Maintaining accurate medical records, and enabling you and your healthcare professionals to access them easily and quickly, makes perfect sense.
The manually administered, paper-based approaches of old clearly aren’t capable of meeting this objective. Yet switching over to a software-driven, paperless electronic patient record (EPR) system has proven to be anything but straightforward.
The NHS and its longstanding commitment to establish a ‘single patient record’ is a prime example. The infamous NHS National Programme for IT (NPfIT), launched in 2002 and eventually abandoned 11 years later at the cost of over £10bn, was a high-profile attempt to achieve this goal that ended in failure. Recognising that the NPfIT was overly ambitious in its aim to replace disparate record systems with a one-size-fits-all solution, the successor strategy is to develop a way of connecting existing systems together instead. An extra £1.8bn of UK Government funding was announced in February 2016 to support it, with a view to achieving an NHS ‘paperless at the point of delivery’ by the year 2020.
Whether it’s the entire NHS, one part of it, or a separate private healthcare organisation entirely, the key challenges of creating the ultimate electronic patient record system are largely the same. These are:
An accurate and realistic scope from the outset
As with any software project, EPR systems must be designed within fully investigated parameters and this is difficult when the boundaries between different providers and stakeholders are not clear. The myriad of hospital trusts, clinical commissioning groups, health boards, emergency care providers and other bodies reflect the reality that ‘the NHS’ exists as a concept rather than as one single, coherent organisation. The other scoping issue is the sheer scale of record/document digitisation still to be completed before an EPR system properly gets off the ground. A single NHS trust may need to scan hundreds of millions of medical documents, images and other files in a systematic fashion.
Cybersecurity and data privacy that balances locking-down with opening-up
Healthcare data is sensitive and personal, making confidentiality a fundamental driver for EPR systems. The challenge of keeping such data ‘locked-down’ for privacy reasons is made substantially harder by the insatiable demand to ‘open-up’ data access so that individual practitioners – and the patient themself – can interrogate or contribute to the record from any location or device. Large numbers of electronic records can also be immensely valuable to clinical research organisations, and this also presents wider confidentiality issues. Data protection problems are exacerbated further by the scourge of cyber attacks, which increasing target healthcare organisations and their data.
Fast efficient information exchange with other EPR systems
How Life would be easier for data architects and software developers if every patient received their cradle-to-the-grave care from one place and one medical professional. But the average person relocates frequently during their lifetime,accessing their right to choice and receiving care from many specialist centres. This makes it critically important that EPR systems are not only highly user-friendly, but also communicate with each other effectively, applying common data standards, open interfaces and other interoperability wherever possible.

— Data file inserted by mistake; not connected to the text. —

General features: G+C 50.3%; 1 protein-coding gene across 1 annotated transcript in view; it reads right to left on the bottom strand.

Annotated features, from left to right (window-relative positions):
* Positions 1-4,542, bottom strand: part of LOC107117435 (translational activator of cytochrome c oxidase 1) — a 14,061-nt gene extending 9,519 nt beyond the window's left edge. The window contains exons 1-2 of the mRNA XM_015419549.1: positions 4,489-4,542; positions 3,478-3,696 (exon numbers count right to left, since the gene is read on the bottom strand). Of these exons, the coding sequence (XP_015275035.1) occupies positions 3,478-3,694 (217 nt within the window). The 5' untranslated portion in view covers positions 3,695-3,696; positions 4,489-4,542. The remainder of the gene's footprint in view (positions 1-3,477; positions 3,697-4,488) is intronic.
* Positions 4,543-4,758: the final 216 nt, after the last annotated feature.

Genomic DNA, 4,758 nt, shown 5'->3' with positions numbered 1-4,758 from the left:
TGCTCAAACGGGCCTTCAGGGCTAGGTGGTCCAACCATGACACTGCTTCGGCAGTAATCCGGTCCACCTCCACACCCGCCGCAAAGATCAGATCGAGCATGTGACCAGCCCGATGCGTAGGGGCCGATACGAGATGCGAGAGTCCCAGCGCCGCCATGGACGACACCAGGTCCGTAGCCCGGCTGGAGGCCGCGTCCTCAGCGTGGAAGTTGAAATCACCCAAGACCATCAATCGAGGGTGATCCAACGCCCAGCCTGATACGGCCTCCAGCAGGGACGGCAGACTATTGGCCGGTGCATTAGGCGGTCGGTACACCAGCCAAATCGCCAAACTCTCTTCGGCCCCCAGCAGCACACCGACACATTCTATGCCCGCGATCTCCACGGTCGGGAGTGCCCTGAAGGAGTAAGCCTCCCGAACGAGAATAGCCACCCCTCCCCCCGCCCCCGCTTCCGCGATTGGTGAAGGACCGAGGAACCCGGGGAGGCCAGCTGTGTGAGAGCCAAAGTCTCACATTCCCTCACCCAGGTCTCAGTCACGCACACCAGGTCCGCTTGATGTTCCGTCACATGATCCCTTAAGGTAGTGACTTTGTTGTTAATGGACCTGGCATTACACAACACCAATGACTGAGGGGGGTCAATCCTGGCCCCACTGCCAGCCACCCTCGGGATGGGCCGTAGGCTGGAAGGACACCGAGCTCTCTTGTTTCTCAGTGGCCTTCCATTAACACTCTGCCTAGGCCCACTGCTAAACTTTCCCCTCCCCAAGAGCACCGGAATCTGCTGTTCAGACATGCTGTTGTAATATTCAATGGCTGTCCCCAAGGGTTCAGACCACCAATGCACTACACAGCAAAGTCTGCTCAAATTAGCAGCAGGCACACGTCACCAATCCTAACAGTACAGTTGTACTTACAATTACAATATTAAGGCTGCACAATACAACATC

Seamless integration with patient applications
The hyperconnectedness of patients is creating exciting opportunities for digital healthcare, but these are only possible with a robust, reliable EPR system at the heart of everything. Updates to medical records used to be the reserve of doctors and nurses, but that’s changing to one where wearable devices routinely monitor ailments and feed directly into the EPR system. Complementing this are other patient-driven ‘companion’ applications that encourage wellbeing through the interchange of dynamic data. Take a look at our MapMyHealth case study for an example of this.
Planning for big data analytics instead of bolting-on at a later date
One of the big selling points for EPR systems is the value of having such a large mass of structured data to analyse and base future planning decisions upon. ‘Big data analytics’ is very powerful, but there are essential data management processes that organisations need to undertake in order to optimise it. Anyone who assumes that large data sets can be pillaged of all residual value simply by pointing an analytics engine at them, will only benefit from the top layers of insight rather than the deepest, cross-cutting intelligence.
EPR systems cannot be deemed successful merely by navigating the challenges above.
The overriding objectives for EPR systems are better outcomes for patients, and more efficient data management processes.
This is targeted through the minimisation of manual administration, and by facilitating more dynamic, inclusive and innovative ways of sharing, enriching and presenting patient information.
It’s a long tightrope and a difficult balancing act, but Helastel is one of the companies who know how to get to the other side.